Wright spent the 2013 pre-season with the Toronto Raptors. He was also a member of the Raptors summer league team in Las Vegas and the Indiana Pacers summer league team in Orlando. Wright played with Maine in 41 games in 2012-2013, averaging 18.1 points while shooting .522 from the field, 8.9 rebounds and 1.4 blocks. He was selected to the 2013 D-League all-star game and was named D-League Player of the Week twice during last season. Wright earned a call-up from the Golden State Warriors in 2011 and appeared in 24 games, averaging 2.9 points and 1.9 rebounds. Later that season, he played with the Dakota Wizards and appeared in nine regular season games, averaging 18.1 points.

Wright is not much a shooter and has limited range, although he will step away from the basket at times. Wright is one of the most consistent players in the D-League. His skill set (slasher to the rim) is what many feel will hurt his chances of playing at the NBA level. Lack of quickness hurts him in terms of NBA projection, while lack of physicality leads me to believe that he would struggle defending post players in the NBA. It's hard to overlook one of the steadiest performers in the D-League.

Frank Gaines G 6'3" 195 7-7-90 (23) IPFW

Gaines is a combo guard with a lean, muscular build; resembles Jason Terry physically. Maine utilized him as a PG, but he is more of a shooter and scorer. Gaines is left-handed and has both mid-range and three-point range. His strength is coming off screens for mid-range shots; favors right side of floor. Three-point shooting abilities are solid; he is efficient and understands shot selection and fitting in with the flow of the game. Gaines tends to drift on his shot; even without the presence of a defender ... it indicates to this writer that he is lacking pre-shot prep (i.e. getting low, hands ready, not reaching for ball). Gaines moves well without the ball. On-ball defense is decent; not much in terms of hard pressure, although Maine system does not emphasize applying hard ball pressure.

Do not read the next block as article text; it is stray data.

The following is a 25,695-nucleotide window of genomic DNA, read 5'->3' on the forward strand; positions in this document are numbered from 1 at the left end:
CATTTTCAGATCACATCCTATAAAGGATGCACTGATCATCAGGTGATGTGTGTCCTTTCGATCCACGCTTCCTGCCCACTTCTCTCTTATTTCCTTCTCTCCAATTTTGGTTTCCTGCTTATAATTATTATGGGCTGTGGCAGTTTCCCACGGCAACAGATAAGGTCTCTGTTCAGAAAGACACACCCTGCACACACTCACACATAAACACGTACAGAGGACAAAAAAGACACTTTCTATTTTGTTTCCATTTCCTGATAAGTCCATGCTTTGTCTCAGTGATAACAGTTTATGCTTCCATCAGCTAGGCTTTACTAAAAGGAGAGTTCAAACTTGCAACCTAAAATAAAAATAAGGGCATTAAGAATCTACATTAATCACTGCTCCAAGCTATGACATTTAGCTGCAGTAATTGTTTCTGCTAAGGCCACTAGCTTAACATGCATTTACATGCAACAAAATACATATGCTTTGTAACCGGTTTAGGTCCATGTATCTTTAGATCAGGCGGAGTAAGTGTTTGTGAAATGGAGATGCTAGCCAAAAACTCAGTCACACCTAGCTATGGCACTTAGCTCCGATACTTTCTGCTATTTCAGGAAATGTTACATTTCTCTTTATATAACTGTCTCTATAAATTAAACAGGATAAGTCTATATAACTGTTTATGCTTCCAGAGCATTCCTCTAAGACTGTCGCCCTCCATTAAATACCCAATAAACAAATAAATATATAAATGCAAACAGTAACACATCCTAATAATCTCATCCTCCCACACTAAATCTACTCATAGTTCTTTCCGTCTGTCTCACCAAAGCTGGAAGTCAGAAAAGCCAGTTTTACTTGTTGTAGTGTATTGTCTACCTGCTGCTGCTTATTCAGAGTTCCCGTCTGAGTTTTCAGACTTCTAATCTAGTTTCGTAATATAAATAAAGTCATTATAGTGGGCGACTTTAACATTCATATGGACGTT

Gaines is the all-time leading scorer in IPFW history with 1,841 points. He appeared in 32 games in 2012-2013, averaging 19.8 points, 4 rebounds and 1.2 assists. He was named to Summit League all-tournament team and All-Summit League first-team.

Ty Walker C 6'11" 230 8-7-89 (24) Wake Forest

Walker is a very raw, defensive oriented center with shot blocking skills. He physically resembles Marcus Camby but is very raw offensively. His "go to" move is a left-handed jump hook, which is still a work in progress; getting more comfortable with it. Walker does a real good job of establishing the ball deep in the paint; just working on what to do when he receives it ... doesn't finish well at this point. Walker's long, lanky frame is physically weak. He is a real aggressive shot blocker with good instincts and positioning. Walker is also a pretty good defensive rebounder; can get better on that end. His understanding of concepts and positioning is raw, including defending screen and roll and limited communication skills. He was slow in trying to bump cutters and allowing offensive players good position (and getting caught on their backs). The 24-year-old Walker, in my opinion, is raw but with upside. He needs a lot more skill development and needs to better understand the game. Walker averages 6.8 points, 7.6 rebounds and 3.6 blocks in 26.5 minutes of action this season. He's worth monitoring his progress though.